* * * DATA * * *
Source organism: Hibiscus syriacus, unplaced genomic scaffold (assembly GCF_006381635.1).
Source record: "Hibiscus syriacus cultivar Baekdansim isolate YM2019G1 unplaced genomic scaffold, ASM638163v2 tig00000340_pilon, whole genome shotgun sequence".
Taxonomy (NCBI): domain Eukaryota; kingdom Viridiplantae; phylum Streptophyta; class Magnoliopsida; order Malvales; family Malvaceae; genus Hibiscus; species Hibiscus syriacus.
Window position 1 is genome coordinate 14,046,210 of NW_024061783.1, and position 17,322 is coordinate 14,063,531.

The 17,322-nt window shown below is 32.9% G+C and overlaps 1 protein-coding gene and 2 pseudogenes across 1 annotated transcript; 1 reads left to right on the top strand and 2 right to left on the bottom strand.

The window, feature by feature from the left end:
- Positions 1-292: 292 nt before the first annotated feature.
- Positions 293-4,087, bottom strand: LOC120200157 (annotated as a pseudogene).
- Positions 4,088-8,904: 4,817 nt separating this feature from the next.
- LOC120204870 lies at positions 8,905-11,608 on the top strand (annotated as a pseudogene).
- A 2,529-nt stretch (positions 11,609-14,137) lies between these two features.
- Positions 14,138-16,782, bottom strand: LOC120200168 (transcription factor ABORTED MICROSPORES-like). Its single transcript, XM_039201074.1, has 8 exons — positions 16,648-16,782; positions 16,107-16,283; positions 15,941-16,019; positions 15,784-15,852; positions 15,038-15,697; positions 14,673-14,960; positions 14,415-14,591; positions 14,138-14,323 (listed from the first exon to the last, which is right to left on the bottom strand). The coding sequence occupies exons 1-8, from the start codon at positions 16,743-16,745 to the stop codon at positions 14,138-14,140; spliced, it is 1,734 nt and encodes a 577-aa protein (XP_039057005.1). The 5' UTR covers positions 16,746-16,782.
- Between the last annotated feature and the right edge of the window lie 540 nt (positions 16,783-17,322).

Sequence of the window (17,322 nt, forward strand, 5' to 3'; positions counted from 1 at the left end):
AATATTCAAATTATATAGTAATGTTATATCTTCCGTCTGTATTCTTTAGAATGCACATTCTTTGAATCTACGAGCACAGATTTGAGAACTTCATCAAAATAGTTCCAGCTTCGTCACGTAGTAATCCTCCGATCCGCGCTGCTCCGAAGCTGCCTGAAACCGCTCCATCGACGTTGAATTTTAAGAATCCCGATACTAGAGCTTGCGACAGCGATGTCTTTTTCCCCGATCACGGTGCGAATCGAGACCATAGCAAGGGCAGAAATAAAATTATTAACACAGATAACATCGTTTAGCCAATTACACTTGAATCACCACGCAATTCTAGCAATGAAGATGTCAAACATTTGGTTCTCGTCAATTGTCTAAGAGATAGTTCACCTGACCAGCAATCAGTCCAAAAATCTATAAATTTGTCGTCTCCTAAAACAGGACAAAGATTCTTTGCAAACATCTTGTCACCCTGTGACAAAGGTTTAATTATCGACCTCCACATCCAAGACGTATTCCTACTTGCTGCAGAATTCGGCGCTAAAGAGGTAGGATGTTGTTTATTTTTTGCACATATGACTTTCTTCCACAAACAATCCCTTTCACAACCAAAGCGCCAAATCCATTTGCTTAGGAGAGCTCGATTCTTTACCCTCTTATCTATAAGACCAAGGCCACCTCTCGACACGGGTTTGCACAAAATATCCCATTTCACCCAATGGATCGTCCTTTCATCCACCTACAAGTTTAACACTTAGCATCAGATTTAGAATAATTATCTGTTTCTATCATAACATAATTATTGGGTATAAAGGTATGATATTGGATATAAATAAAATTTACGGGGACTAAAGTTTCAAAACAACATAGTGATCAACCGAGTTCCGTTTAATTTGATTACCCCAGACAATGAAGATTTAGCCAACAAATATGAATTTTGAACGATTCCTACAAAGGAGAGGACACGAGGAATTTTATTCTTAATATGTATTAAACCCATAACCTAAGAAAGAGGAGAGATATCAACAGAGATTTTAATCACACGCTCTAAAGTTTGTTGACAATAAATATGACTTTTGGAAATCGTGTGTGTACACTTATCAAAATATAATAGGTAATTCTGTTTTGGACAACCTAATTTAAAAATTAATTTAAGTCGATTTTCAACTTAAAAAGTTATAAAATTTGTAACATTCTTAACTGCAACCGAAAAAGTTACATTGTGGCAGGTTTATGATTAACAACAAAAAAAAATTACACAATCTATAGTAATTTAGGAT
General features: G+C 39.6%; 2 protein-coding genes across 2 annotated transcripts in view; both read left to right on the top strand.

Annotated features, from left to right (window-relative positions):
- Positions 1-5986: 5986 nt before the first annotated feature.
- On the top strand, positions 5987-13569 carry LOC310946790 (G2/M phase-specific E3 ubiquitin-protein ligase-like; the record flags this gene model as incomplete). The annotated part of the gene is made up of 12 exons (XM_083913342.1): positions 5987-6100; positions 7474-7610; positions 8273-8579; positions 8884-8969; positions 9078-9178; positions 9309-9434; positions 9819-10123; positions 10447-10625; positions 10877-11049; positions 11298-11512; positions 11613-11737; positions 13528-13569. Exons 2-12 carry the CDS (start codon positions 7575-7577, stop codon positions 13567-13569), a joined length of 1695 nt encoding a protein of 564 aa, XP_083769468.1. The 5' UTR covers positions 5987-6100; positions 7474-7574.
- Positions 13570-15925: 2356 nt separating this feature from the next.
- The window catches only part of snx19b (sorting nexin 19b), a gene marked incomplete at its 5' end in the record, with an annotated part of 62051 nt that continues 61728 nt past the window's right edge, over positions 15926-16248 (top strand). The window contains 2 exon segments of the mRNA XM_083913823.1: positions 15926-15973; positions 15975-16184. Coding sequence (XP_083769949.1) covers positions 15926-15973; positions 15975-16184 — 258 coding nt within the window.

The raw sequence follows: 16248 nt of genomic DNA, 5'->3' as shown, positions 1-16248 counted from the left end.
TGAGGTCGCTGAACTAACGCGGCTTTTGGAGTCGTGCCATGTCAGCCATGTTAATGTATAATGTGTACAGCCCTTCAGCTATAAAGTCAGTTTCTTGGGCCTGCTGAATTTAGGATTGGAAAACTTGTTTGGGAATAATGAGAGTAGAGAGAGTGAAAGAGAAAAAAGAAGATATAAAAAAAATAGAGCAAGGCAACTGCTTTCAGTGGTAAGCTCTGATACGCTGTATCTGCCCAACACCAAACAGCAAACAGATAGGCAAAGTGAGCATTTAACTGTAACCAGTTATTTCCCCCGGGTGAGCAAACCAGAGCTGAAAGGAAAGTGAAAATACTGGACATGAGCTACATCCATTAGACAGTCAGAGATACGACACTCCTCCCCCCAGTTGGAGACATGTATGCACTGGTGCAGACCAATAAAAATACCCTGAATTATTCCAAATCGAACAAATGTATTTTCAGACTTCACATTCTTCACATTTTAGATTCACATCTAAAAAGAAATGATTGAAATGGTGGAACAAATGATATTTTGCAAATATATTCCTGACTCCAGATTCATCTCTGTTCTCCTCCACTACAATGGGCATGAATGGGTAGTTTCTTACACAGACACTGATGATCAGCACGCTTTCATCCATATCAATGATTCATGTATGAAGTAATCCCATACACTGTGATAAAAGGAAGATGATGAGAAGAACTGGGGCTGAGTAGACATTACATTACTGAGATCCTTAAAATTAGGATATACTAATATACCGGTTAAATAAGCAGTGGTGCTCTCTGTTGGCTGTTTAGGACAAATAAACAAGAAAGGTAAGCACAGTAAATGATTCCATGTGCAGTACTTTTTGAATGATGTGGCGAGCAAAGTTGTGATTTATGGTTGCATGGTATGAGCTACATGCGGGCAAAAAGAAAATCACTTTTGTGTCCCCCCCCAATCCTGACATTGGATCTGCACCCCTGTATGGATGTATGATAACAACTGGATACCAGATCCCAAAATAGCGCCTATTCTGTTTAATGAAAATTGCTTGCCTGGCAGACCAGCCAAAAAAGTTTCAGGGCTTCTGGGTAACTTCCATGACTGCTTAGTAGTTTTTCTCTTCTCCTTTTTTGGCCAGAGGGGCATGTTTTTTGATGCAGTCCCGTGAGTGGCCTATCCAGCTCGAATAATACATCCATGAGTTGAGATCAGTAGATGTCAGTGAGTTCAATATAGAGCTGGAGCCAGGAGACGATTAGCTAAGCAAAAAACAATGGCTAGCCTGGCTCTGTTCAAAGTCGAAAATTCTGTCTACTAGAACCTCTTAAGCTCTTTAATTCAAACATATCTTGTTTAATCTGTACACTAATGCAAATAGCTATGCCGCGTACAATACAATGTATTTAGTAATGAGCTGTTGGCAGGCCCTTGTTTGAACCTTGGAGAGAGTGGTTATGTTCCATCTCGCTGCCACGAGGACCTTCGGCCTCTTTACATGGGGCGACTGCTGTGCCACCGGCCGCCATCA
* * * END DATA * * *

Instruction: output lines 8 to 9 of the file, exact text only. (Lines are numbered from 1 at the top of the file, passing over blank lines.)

- Positions 293-4,087, bottom strand: LOC120200157 (annotated as a pseudogene).
- Positions 4,088-8,904: 4,817 nt separating this feature from the next.